If the previous nine losses hadn’t sounded enough of a warning, then Saturday night’s carnage at Suncorp Stadium surely triggered the alarm bells at Rugby Australia HQ.
Australia’s best against Aotearoa’s champions… there was no place to hide as Super Rugby’s litmus test was conducted.
The results were frightening for Wallabies fans as the Crusaders made mincemeat of the Reds in a 63-28 humbling in which the twinkle-toed Richie Mo’unga (31 points) outscored Queensland’s finest on his own.
There has been plenty of merit in the COVID-enforced domestic competitions to reset Super Rugby and reignite the tribalism on which the game has been built.
But Australia’s proximity and regular encounters with the Kiwis has always been a double-edged sword and Brad Thorn’s Reds were cut to ribbons on this occasion.
“I guess it was a bit of a reality check tonight,” said Reds No.8 Harry Wilson, the best of a losing cause.
“I thought their first 20 minutes was unreal – every opportunity they got they took. They’re a quality outfit.”
Australia is now 0-10 after two rounds of the trans-Tasman competition and hopes of having representation in the grand final appear forlorn.
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They went backwards on the weekend.
Late conversions could have given the Aussies a win and a draw in round one but no-one came within cooee of causing an upset this time around.
The Force were the most competitive in a 25-15 loss to the Highlanders but they never seriously threatened.
And so all eyes were on the Reds who had replenished their starting XV with Wallabies.
“We had a saying in the old days, welcome to first grade,” former Wallabies coach Michael Cheika said on Stan Sport.
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“It was first grade tonight, they (Crusaders) were top quality. They play you like a piano accordion. They’ll spread you out, then they’ll tighten you up.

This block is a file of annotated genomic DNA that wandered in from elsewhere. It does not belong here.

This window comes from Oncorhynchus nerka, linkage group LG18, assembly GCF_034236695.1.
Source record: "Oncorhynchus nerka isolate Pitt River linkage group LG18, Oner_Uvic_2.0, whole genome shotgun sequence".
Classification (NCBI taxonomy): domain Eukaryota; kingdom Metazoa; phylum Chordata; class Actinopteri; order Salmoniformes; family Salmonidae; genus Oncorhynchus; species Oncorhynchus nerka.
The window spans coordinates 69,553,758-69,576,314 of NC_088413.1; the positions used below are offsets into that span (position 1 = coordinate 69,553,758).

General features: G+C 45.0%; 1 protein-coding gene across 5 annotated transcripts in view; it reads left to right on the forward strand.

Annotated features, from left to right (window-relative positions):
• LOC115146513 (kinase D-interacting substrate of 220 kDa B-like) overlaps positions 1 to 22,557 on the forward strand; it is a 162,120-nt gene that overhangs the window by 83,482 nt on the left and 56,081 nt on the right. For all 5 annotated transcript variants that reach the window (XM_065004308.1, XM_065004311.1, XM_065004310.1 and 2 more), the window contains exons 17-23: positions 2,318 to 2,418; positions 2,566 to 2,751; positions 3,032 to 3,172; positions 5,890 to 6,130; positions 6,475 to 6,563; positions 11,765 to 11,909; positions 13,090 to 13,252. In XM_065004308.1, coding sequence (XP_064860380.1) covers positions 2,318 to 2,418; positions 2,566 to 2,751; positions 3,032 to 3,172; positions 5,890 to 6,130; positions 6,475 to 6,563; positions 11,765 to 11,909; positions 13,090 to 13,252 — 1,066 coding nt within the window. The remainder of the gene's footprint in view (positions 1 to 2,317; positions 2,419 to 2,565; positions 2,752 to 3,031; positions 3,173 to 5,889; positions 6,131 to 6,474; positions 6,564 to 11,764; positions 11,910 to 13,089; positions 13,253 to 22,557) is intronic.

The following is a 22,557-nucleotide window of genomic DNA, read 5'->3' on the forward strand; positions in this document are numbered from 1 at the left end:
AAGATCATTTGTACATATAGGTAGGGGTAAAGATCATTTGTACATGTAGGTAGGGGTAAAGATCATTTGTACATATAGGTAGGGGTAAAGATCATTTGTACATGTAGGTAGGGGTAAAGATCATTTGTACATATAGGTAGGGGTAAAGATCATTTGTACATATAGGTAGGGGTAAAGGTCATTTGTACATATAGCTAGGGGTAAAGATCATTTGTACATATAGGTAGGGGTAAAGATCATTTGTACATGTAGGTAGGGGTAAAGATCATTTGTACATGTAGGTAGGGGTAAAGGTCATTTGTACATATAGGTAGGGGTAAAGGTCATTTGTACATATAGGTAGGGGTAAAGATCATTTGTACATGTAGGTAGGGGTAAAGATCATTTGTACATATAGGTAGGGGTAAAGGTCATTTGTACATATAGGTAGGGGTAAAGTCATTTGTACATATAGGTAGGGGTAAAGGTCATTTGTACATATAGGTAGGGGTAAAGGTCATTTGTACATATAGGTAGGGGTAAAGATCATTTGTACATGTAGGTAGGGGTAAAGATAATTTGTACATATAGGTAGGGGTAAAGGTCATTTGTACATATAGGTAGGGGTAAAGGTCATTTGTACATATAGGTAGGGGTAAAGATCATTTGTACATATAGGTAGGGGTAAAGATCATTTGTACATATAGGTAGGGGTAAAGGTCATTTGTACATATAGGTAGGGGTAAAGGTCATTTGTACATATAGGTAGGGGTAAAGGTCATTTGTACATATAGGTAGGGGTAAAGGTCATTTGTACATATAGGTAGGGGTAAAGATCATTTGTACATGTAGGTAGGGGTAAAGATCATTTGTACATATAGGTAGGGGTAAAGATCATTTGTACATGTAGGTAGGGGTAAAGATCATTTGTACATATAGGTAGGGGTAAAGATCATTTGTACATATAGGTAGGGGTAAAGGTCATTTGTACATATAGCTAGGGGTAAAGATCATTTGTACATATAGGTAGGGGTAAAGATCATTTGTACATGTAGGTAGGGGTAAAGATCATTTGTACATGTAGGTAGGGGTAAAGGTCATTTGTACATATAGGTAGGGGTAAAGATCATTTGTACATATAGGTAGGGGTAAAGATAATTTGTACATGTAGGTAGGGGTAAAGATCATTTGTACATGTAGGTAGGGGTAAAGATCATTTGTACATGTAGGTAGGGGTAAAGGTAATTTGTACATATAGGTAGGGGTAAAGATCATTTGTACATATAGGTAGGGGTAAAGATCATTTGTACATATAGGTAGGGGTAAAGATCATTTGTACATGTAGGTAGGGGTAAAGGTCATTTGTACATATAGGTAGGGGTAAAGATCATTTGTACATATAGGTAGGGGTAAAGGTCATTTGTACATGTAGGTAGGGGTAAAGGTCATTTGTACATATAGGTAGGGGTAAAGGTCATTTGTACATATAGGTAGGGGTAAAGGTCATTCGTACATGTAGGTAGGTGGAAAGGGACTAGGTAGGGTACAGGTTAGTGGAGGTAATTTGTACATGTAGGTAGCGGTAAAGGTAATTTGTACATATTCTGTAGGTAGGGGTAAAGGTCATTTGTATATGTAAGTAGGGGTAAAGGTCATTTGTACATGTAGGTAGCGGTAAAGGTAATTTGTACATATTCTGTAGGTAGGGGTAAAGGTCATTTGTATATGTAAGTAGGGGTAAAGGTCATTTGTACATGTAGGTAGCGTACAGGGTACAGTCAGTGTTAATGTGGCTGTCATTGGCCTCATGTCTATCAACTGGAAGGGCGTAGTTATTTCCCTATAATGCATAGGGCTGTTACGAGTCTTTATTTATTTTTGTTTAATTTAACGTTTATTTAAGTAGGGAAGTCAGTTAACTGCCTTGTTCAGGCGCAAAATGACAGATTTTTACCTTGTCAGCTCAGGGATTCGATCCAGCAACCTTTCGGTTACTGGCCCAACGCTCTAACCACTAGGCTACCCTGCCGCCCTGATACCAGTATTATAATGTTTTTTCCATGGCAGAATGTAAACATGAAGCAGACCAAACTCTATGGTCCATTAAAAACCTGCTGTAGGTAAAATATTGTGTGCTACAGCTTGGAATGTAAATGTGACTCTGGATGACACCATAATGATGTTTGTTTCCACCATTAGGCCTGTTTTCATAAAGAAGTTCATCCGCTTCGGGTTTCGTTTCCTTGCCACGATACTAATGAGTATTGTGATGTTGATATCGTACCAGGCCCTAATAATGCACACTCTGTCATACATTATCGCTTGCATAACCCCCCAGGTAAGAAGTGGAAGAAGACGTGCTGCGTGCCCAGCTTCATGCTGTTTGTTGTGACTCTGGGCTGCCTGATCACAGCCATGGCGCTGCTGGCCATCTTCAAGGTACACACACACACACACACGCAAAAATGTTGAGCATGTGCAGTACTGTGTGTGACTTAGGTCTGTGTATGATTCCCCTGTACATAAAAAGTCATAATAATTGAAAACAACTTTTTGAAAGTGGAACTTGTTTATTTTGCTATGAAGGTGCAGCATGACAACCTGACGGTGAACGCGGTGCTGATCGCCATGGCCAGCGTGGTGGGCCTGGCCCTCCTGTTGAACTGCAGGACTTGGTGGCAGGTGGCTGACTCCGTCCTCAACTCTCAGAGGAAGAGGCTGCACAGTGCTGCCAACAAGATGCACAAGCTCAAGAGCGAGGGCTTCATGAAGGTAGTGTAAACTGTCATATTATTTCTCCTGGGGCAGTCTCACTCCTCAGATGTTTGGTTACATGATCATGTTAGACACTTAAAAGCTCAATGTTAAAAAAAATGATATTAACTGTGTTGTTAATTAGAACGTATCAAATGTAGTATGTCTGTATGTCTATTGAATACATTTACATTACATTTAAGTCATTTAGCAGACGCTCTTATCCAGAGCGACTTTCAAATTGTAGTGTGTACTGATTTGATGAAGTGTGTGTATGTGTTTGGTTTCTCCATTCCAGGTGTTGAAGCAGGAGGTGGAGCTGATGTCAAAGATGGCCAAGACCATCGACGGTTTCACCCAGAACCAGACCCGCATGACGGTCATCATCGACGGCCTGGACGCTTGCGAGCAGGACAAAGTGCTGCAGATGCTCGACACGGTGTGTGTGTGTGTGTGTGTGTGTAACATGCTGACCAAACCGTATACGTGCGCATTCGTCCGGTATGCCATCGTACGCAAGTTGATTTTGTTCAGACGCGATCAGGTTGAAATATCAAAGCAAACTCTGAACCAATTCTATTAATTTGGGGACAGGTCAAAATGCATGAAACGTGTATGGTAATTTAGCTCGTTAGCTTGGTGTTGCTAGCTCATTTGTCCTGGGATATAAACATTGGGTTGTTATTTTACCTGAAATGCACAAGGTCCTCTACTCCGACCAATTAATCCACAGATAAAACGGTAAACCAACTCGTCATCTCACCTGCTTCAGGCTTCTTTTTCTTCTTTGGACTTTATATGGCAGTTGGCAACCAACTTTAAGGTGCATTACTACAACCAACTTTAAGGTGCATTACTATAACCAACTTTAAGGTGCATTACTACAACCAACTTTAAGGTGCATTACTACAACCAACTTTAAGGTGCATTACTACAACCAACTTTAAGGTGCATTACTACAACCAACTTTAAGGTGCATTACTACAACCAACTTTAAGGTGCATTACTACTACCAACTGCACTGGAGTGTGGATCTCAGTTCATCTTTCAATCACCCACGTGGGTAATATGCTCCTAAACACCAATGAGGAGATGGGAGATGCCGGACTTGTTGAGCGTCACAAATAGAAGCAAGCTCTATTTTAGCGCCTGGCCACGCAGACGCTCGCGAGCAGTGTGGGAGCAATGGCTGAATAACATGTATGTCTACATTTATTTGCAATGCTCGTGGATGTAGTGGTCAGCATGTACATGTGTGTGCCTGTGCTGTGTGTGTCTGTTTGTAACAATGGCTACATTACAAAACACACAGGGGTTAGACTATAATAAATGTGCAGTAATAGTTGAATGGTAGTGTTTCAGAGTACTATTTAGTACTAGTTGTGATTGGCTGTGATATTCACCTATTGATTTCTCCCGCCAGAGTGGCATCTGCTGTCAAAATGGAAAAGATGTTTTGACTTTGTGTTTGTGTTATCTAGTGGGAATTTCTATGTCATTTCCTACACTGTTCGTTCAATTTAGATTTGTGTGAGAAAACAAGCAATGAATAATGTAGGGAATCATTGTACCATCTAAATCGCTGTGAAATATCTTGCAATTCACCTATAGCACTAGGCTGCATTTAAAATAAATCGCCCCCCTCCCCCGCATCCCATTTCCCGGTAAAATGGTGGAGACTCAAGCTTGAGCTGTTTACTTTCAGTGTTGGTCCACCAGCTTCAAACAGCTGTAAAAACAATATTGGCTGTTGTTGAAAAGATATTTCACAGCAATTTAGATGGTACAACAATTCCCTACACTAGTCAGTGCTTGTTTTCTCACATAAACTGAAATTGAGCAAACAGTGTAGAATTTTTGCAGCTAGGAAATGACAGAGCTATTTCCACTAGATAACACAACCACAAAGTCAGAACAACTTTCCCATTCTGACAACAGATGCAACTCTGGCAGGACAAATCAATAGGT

“Then they’ll kick the ball to width and then they’ll tighten you up again. The Reds were just following their code the whole way through. They got a bit rattled and they’ll lead you on a merry dance.”
Triple international Allana Ferguson went as far as to say the Crusaders’ support play was “probably the best I’ve seen in any code.”
Australia lost 40 straight games to New Zealand rivals in 2016-18 and while no-one is predicting a repeat of that, nor could you rule it out entirely.
“The coach in me is not going to go for the positives thing,” Cheika said.
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“We got soundly beaten and sometimes you’ve got to suck it up and deal with it… We’ve been pumped alright, but you’ve just got to fight back next week. Mourn, get over it and then get back on the bike next week and get back and win the next game.”
Former Wallabies lock Justin Harrison was concerned about mental scarring carrying over into the international season.
“What we can’t have is matches like this continue to have momentum going across the ditch as we head into a very tough Test campaign,” Harrison said.
“I’m filthy about the loss, make no bones about it. The Crusaders, we can pontificate about them all night. We want the Reds to park that as quick as possible, get back on the field next week and rip in and show us what it means to wear that jersey.”